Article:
The polyvinyl butyral resin used may be plasticized with from about 20 to 80 parts plasticizer per 100 parts resin and more commonly between 25 and 45 parts for normal windshield use. This latter concentration is generally used with polyvinyl butyrals containing 17 to 25% vinyl alcohol by weight. In general, the plasticizers which are commonly employed are esters of a polybasic acid or a polyhydric alcohol. Particularly suitable plasticizers are triethylene glycol di-(2-ethyl butyrate), dihexyl adipate, dibutyl sebacate, and mixtures of phosphates and adipates such as are disclosed in U.S. Pat. No. 3,841,890. The resulting plasticized resin mixture is then generally extruded in the form of sheets which are then printed as described below.
The preferred polyurethane materials are those described in U.S. Pat. Nos. 3,620,905, 3,823,060 and Belgium Pat. No. 785,125, which are incorporated herein by reference.
The dyes used in the present invention are those oil soluble azo dyes and anthroquinone dyes which contain 1 to 4 cyclic nuclei in the dyestuffs molecule, and which when used alone in combination with other dyes will provide the desired color and the dye concentrations required in the present invention. By cyclic nuclei, are meant aromatic nuclei such as benzene, naphthalene, anthracene, etc., nuclei and heterocyclic nuclei such as pyrazolene rings. Dyes of this type are soluble in N-lower alkyl-pyrrolidone solvents used in the present invention. Examples of these dyestuffs include Calco Oil Yellow (C.I. Solvent Yellow 46), Oil Blue A (C.I. Solvent Blue 36), Plasto Violet MR (Solvent Violet 17), Blue Dye (C.I. 61525), Ero Blue, Kohnstamm Orange, Interchem Acetate Violet R Base (Violet No. 1), Plasto Yellow MGS (Solvent Yellow 40), Sumiplast Blue OA, Sumiplast Red FB, Sumiplast Yellow FC (Sumiplast is a trade name for the Sumitomo Chemical Co., Ltd., Japan), Solvent Green No. 19, Solvent Brown No. 33, Anthraquinone Green, Calcophen Yellow ZR, Perox Yellow No. 9, Calco Oil Yellow ZG Conc., Disperse Red 15, (C.I. No. 60710), Yellow Dye (C.I. No. 12700), Amaplast Blue OAP, Amaplast Yellow GHS (C.I. No. 58840), Plasto Pink MBS.
The specific dyes referred to above represent a partial listing of the dyes suitable for use in the inks of the present invention. Other suitable dyes are well known to those skilled in the art. These dyes can be used alone or in various combinations in order to obtain the desired color and hue in the tinted sheet material.
The amount of dye in the inks used in the improved printing processes of the present invention is in the range of from 12 to 35% by weight, based on the total weight of the dye and the solvent. Preferably, the amount of dye is in the range of from 12 to 25% by weight, based on the total weight of the dye and solvent.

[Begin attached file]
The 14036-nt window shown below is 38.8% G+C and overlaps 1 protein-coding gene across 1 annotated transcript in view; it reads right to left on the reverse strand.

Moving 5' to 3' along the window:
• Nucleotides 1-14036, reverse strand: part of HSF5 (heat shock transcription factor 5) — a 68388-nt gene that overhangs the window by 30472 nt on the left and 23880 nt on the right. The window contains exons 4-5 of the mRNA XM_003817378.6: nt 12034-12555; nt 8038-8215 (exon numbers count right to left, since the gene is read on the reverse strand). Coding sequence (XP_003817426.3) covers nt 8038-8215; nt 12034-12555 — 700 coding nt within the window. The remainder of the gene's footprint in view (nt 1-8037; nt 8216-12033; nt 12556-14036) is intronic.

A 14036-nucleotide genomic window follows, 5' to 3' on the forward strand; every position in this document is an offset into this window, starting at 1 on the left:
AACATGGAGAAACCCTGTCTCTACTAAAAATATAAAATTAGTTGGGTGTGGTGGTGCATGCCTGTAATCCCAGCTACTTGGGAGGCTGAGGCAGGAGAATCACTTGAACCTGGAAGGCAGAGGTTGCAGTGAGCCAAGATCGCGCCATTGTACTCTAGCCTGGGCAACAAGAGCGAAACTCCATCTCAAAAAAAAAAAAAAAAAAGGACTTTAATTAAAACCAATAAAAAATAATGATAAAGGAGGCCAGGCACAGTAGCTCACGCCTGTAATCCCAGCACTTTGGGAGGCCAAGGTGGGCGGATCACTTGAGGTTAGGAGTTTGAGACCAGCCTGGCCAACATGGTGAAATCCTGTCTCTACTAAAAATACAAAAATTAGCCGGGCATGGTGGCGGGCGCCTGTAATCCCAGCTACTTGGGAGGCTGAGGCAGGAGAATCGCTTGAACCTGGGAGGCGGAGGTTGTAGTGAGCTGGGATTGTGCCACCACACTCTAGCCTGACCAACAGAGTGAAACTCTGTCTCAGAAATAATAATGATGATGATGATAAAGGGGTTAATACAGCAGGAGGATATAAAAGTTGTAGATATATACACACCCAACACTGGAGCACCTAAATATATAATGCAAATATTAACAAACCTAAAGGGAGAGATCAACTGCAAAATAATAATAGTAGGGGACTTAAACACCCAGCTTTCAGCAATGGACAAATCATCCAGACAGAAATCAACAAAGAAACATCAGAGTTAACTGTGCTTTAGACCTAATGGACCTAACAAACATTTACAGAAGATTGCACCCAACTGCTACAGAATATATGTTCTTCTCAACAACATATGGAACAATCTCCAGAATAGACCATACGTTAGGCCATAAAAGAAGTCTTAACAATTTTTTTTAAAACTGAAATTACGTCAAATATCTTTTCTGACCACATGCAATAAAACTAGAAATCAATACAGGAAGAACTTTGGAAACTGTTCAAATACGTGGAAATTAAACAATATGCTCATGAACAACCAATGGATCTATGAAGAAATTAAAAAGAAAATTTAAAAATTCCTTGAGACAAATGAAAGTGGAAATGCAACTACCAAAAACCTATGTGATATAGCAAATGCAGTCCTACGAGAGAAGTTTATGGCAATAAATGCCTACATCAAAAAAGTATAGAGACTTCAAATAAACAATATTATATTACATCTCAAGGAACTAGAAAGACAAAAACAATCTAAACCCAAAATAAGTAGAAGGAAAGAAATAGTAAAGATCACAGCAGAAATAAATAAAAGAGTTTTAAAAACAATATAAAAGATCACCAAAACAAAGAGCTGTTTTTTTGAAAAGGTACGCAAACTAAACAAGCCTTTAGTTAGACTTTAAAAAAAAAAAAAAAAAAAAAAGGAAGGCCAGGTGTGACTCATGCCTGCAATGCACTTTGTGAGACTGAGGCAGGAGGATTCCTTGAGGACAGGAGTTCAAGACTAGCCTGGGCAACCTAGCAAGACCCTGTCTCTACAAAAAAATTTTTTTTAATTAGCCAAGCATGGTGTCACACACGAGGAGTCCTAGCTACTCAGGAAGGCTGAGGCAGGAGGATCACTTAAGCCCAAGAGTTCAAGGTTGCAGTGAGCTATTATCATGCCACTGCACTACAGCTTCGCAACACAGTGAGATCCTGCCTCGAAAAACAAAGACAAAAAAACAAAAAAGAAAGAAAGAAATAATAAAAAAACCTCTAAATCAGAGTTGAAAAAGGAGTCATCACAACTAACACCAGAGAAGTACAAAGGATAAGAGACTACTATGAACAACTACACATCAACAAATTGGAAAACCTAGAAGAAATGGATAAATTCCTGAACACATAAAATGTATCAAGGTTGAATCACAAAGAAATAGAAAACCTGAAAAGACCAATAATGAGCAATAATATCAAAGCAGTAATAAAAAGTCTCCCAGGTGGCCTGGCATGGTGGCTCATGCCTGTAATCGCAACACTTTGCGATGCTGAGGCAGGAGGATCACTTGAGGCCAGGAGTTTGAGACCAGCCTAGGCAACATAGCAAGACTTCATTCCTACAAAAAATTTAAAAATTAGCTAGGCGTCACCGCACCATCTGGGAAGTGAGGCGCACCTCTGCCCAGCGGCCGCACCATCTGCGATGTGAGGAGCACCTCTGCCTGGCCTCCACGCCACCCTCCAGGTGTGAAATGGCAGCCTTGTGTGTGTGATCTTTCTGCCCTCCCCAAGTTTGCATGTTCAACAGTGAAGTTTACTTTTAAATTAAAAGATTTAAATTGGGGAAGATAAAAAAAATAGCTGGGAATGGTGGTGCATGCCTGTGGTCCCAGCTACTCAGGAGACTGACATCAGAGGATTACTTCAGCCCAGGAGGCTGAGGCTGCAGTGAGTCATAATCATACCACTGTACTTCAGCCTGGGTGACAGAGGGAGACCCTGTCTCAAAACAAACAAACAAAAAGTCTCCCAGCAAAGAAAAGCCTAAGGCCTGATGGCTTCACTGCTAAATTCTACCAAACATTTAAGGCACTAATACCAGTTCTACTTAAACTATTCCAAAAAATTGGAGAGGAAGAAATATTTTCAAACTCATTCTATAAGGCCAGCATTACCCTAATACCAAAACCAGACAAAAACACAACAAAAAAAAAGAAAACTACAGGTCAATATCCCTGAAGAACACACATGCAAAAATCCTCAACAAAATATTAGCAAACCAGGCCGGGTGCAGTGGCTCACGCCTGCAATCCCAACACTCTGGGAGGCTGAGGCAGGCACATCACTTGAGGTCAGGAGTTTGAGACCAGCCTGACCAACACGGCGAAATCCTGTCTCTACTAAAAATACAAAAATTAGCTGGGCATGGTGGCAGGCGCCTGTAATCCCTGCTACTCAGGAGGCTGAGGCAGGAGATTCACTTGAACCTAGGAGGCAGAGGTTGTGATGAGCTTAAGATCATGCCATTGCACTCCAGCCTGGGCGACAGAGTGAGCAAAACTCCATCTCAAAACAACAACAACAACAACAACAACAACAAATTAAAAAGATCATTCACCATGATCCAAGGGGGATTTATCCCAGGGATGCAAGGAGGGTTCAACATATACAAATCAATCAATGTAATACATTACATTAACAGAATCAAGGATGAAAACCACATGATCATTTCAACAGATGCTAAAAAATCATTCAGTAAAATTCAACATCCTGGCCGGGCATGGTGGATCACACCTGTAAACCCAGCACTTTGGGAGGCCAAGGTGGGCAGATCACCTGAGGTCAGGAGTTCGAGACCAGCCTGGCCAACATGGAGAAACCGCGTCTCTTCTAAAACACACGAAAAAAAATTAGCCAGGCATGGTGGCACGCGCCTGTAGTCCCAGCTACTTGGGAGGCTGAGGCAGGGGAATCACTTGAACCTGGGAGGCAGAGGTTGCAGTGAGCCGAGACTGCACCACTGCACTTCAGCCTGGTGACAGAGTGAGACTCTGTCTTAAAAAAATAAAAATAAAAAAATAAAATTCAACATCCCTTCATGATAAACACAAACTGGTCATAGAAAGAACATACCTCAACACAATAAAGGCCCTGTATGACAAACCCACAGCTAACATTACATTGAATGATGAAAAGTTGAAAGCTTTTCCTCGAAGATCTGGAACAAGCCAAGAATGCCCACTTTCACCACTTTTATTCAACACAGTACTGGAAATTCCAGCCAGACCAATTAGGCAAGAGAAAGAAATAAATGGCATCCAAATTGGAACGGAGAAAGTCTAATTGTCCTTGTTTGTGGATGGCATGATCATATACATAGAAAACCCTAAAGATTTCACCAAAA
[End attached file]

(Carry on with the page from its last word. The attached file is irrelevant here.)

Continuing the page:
The solvents used for the ink compositions of the present invention are the N-lower alkyl-pyrrolidones which may be generally represented as follows: ##STR1## wherein R is an alkyl radical of from 1 to 4 carbon atoms such as methyl, ethyl, propyl, isopropyl, butyl or isobutyl. Methyl is the preferred lower alkyl and N-methyl-pyrrolidone is the preferred solvent.
Preferably, the N-methyl-pyrrolidone is the sole solvent used in the ink. This is especially so when using dye concentrations above 16% by weight at temperatures of 25°C. or higher as the presence of the co-solvent may lead to decreased solubility, precipitation and loss of co-solvent, etc. When using dye concentrations in the range of from 12 to 16% by weight, and ink temperatures above 21°C., minor amounts of a suitable co-solvent may be used provided that the co-solvent does not adversely affect dye solubility, ink stability, etc. Examples of such co-solvents would include toluene, xylene, dialkyl formamides and dialkyl acetamides wherein the alkyl group contains from 1 to 4 carbon atoms with methyl being the preferred alkyl group.
The inks may also contain a small amount of a viscosity control agent which is soluble in the solvent, in order to get the desired ink viscosity. The preferred viscosity control agents have approximately the same polymeric compositions as that of the plastic sheet material being printed. For example, when printing polyvinyl butyral sheets, the ink may contain a small quantity of dissolved polyvinyl butyral in order to obtain the desired viscosity in the ink. When the inks are designed for printing on plasticized sheet material, it may be desirable to use a similar plasticizer in the polymer used as a viscosity control agent.
For printing in accordance with the preferred gravure process of the present invention the Brookfield viscosity of the ink at 25°C. is in the range of from 20 to 500 cps. and more preferably in the range of from 50 to 300 cps. when measured at 25°C. The viscosity of the ink is readily controlled by varying the amount of viscosity control agent and solvent used in the ink.
In addition to viscosity control agents and plasticizers, the inks of the present invention may optionally contain antioxidants, thermal stabilizers, light stabilizers, surfactants, etc., which are commonly found in printing inks.